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How to Plan an SEO Campaign That Works

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How to Plan an SEO Campaign That Works

  Steve Warren       Feb 01, 2017    

  Back to SEO

Setting Things Up


Don't be surprised if this is longer than you expected. Preparation is the key to success with every worthwhile job, yet it is the part that is most often neglected. Think of it as setting up the solid foundation on which your business empire (well, your search engine rankings at least) will be built. Don't build your castle on sand.

Manage Your Expectations


1) Be Patient

Don't expect to see results in your first week, or even month. This used to happen in the early days (with smaller markets, we were so confident we'd predict quick success, and always got it), but nowadays it's not just the work that takes time, but there are time delays built into Google's own algorithm (see this article for some very high authority research).

Also, be prepared for an environment where there are lots of grey areas.  This guide is as factual and action-centric as I can make it, but if you want to know, at the start, how long it will take to get results, all I can say is that it depends, because every business, every website and every market are different. There is a "Time Plan" later on, and I guess you could say maybe six to twelve months (depending), but at this stage you must concentrate on getting the structure and process of your campaign put into place.

If you like to set yourself targets, it's best to make them process-related (e.g. "Do jobs A, B and C") rather than results-based (e.g. "Achieve rankings of X, Y and Z").

If your business is in trouble, SEO won't save it: it will demand resources you probably can't afford over a time scale you surely don't have. But with the right budget in place in a business where the culture is positive and growth-driven, SEO will provide what is likely to be the most cost effective route to new customers that you have ever seen.

Just be patient.

2) White Hat versus Black Hat

These terms were coined to reflect the situation in Wild West films, where the white hats were worn by the "good guys" and the black hats by the "bad guys" (see here if you want confirmation).

And if you like the idea of being one of the "bad guys", just remember that although they may have had a lot of fun for a while (shooting people and frightening everyone, getting money and "goils"), they were the ones who got shot at the end – which is another great parallel for what happens with SEO.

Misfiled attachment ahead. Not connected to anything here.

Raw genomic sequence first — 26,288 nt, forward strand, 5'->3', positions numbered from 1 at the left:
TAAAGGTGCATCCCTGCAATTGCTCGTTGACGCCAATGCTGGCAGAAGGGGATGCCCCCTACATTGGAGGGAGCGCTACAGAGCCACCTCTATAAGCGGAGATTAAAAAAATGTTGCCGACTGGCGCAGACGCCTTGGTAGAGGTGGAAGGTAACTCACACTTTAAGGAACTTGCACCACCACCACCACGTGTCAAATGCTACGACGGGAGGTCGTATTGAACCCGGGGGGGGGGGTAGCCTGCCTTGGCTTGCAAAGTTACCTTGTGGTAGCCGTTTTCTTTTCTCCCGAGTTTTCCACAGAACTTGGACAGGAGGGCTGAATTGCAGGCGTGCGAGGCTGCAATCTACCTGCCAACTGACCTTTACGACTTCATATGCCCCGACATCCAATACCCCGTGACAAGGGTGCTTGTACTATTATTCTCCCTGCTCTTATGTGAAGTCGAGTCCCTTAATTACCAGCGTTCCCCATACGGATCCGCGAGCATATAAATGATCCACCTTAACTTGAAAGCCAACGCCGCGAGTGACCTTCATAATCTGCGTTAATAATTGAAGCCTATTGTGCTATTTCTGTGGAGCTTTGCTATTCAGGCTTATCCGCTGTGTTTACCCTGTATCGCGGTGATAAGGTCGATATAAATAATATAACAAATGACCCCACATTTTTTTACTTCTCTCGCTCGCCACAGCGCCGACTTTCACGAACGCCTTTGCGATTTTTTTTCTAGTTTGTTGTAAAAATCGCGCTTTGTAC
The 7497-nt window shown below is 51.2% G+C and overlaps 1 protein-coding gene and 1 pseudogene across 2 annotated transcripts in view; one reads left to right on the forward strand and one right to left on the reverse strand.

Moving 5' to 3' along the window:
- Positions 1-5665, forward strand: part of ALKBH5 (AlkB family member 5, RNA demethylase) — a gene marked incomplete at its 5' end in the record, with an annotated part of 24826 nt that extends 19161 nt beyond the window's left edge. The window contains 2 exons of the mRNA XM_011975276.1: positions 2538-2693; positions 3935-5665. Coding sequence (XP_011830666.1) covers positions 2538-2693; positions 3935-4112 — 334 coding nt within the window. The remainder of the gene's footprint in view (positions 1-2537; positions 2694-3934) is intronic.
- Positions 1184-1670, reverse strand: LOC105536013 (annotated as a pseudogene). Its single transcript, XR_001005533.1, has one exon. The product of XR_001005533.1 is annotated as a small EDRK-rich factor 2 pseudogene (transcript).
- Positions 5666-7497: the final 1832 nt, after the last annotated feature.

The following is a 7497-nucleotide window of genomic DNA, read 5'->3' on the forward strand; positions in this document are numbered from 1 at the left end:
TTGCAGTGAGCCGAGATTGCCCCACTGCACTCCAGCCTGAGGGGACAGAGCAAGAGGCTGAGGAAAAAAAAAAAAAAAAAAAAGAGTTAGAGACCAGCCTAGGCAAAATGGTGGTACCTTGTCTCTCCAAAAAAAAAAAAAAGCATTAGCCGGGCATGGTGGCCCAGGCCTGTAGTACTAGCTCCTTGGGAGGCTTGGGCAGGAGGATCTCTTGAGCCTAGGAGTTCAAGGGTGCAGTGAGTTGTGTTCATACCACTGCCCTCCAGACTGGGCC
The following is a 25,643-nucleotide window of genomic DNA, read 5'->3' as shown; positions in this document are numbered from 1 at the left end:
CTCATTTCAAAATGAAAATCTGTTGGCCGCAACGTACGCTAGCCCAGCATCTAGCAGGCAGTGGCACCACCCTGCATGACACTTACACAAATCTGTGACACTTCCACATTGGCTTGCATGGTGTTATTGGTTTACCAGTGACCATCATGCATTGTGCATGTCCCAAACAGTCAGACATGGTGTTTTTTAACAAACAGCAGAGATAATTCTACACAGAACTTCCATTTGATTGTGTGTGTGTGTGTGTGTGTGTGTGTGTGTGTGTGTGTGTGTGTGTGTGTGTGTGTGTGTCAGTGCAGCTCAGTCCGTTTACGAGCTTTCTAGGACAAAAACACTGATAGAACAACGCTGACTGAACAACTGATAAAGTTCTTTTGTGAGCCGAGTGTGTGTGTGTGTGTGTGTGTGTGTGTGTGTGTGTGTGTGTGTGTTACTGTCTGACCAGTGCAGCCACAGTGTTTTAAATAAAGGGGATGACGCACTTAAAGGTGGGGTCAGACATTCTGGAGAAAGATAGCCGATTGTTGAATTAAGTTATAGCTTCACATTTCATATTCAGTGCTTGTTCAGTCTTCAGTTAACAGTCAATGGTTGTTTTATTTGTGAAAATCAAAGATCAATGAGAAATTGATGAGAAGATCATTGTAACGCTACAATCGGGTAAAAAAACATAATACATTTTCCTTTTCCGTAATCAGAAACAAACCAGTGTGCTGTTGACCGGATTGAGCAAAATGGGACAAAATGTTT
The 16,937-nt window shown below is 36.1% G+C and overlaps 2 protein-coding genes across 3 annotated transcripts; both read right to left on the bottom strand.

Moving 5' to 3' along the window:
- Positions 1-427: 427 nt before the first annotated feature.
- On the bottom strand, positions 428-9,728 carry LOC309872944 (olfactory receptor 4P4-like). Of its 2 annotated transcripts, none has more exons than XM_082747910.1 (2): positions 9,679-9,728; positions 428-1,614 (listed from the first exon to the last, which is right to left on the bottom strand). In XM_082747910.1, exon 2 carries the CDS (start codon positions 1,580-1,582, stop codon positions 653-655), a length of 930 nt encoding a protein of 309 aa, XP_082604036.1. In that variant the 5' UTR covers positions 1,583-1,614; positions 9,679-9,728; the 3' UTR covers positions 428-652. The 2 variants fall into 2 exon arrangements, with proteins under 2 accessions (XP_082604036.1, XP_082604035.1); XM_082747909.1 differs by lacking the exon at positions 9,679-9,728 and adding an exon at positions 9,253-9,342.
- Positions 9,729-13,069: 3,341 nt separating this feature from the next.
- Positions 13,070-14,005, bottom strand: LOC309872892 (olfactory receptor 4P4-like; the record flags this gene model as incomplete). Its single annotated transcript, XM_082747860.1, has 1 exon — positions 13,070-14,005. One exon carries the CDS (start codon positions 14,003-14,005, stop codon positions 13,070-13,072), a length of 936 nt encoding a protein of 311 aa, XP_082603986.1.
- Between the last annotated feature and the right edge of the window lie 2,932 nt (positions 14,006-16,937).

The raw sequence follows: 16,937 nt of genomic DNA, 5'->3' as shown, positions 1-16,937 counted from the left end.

White hat vs black hat SEO

Established wisdom is that black hat SEO techniques may (if you're lucky) work for a while, but sooner or later you'll be caught and justice will prevail. I never bother with any kind of shortcuts because I want my results to be sustainable. If I may say so, so should you.

3) Quality versus Quantity

Relax, take a breather, and realise you will succeed by the quality of what you do. Get into good habits: it's better, for example, to create one very good blog post every month than twenty pieces of utterly forgettable rubbish.

You can scale up later, when you have acquired more experience, better contacts and improved skills.

4) You Reap What You Sow

As long as you work effectively (yes, following these guidelines) it will be a straightforward matter of the more you put in, the more you will get out.

Lots of well-informed, consistent work will get you places. But if you dabble at it, or work when you feel like it, or chase every new idea you come across, you really shouldn’t be wasting your time.

You reap what you sow

A point to remember here is that if you have some "big hitters" in your market, you can still beat them if your activity is more organised and better managed. We have done this many times: one client overtook Regus in the serviced offices market, another outranked Microsoft for training, and another beat all the multinationals for freight forwarding.  You can do this: just remember to prioritise and focus on what’s important.

Preparation of Your Campaign


As with many jobs (whether you are cooking a new recipe, spraying an auto or writing an article), the standard of your preparation will often define the quality of the finished result. Yes, it's time consuming, and can be boring at times, but if you skip this part of the job, you will set yourself up for poor results, if not complete failure.